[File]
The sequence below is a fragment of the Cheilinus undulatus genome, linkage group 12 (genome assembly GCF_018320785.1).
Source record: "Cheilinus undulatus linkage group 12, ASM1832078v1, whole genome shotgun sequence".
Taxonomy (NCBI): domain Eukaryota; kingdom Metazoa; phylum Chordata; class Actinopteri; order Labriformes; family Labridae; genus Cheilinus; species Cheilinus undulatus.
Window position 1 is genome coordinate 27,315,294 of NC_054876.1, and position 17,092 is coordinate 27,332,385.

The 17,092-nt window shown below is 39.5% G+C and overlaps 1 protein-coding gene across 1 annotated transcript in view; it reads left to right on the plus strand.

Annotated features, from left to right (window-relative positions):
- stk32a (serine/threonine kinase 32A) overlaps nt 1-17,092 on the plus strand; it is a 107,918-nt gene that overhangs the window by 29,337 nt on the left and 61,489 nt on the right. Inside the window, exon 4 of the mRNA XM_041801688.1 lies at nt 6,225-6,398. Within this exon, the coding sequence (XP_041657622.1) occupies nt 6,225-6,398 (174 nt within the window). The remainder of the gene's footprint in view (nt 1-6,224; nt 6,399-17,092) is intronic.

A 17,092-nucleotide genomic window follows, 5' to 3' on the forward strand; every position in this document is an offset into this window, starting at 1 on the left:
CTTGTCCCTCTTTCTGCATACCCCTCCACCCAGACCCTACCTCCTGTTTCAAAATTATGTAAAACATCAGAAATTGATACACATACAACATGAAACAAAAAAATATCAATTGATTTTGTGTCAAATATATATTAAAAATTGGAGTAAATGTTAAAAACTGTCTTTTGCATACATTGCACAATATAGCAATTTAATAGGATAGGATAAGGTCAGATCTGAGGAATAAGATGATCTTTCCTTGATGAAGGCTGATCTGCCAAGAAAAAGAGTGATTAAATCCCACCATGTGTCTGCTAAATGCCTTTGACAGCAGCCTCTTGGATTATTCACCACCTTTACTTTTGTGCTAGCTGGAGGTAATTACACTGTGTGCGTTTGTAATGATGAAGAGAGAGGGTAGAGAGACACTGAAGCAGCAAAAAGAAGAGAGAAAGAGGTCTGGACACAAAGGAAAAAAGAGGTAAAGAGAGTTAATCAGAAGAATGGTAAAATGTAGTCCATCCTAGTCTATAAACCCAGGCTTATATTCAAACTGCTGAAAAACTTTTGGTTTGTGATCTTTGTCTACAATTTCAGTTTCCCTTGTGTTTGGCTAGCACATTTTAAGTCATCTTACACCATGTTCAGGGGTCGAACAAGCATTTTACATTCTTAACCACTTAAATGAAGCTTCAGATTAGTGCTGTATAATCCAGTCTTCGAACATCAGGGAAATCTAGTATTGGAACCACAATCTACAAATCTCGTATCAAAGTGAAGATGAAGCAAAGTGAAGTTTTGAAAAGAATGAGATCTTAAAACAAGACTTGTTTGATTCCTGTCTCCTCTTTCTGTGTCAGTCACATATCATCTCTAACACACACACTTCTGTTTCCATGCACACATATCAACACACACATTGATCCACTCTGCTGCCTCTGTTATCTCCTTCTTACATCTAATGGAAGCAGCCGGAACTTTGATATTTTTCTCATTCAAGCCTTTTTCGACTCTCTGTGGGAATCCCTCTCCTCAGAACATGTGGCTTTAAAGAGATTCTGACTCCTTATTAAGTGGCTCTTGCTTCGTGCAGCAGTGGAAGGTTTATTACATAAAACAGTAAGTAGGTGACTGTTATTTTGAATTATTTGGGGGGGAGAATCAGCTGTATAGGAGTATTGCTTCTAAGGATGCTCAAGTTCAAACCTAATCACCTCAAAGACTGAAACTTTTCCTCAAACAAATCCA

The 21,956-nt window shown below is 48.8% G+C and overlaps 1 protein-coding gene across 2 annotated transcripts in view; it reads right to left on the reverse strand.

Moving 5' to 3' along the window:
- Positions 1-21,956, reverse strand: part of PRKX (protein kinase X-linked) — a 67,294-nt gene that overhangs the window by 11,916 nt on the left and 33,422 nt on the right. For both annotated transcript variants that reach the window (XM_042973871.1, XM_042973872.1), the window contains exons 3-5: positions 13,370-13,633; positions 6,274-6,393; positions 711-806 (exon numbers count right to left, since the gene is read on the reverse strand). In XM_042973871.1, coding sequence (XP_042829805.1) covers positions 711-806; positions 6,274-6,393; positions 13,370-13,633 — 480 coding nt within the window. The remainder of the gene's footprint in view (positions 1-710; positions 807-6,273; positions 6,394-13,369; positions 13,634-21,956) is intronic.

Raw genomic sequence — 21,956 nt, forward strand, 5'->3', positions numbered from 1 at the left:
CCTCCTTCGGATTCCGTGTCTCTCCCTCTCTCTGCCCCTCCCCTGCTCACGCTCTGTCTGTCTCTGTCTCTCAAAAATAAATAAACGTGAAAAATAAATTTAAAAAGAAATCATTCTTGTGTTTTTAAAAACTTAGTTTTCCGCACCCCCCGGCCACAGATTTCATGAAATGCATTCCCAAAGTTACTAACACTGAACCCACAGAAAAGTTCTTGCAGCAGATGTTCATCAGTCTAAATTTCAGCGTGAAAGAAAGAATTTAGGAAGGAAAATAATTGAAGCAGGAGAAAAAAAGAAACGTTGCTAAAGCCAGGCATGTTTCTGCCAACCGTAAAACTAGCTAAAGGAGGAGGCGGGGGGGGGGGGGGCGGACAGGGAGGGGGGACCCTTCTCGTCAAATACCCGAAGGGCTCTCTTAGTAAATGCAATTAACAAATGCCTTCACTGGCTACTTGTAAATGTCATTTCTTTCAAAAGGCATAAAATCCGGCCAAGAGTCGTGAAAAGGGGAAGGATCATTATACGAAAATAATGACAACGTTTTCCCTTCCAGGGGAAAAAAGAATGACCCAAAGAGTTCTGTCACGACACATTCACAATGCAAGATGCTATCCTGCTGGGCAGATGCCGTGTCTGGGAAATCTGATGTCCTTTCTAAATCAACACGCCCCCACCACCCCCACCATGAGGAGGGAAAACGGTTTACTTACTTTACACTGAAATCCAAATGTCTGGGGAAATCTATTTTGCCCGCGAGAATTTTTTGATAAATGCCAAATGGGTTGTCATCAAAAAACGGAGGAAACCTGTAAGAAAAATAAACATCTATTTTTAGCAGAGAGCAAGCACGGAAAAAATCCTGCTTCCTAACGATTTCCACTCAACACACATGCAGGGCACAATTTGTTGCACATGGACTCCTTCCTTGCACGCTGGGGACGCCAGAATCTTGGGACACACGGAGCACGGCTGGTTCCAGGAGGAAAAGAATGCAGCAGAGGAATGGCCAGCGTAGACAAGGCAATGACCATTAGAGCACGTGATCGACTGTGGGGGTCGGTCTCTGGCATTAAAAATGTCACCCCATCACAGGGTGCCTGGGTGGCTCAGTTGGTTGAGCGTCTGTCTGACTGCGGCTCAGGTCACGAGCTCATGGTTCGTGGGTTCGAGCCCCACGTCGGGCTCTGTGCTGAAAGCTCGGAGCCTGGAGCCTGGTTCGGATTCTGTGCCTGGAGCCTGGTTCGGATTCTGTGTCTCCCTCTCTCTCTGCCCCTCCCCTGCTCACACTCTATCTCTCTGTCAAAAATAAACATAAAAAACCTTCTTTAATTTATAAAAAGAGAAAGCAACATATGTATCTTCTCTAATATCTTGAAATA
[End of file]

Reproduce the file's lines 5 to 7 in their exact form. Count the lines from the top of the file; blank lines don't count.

The 17,092-nt window shown below is 39.5% G+C and overlaps 1 protein-coding gene across 1 annotated transcript in view; it reads left to right on the plus strand.

Annotated features, from left to right (window-relative positions):
- stk32a (serine/threonine kinase 32A) overlaps nt 1-17,092 on the plus strand; it is a 107,918-nt gene that overhangs the window by 29,337 nt on the left and 61,489 nt on the right. Inside the window, exon 4 of the mRNA XM_041801688.1 lies at nt 6,225-6,398. Within this exon, the coding sequence (XP_041657622.1) occupies nt 6,225-6,398 (174 nt within the window). The remainder of the gene's footprint in view (nt 1-6,224; nt 6,399-17,092) is intronic.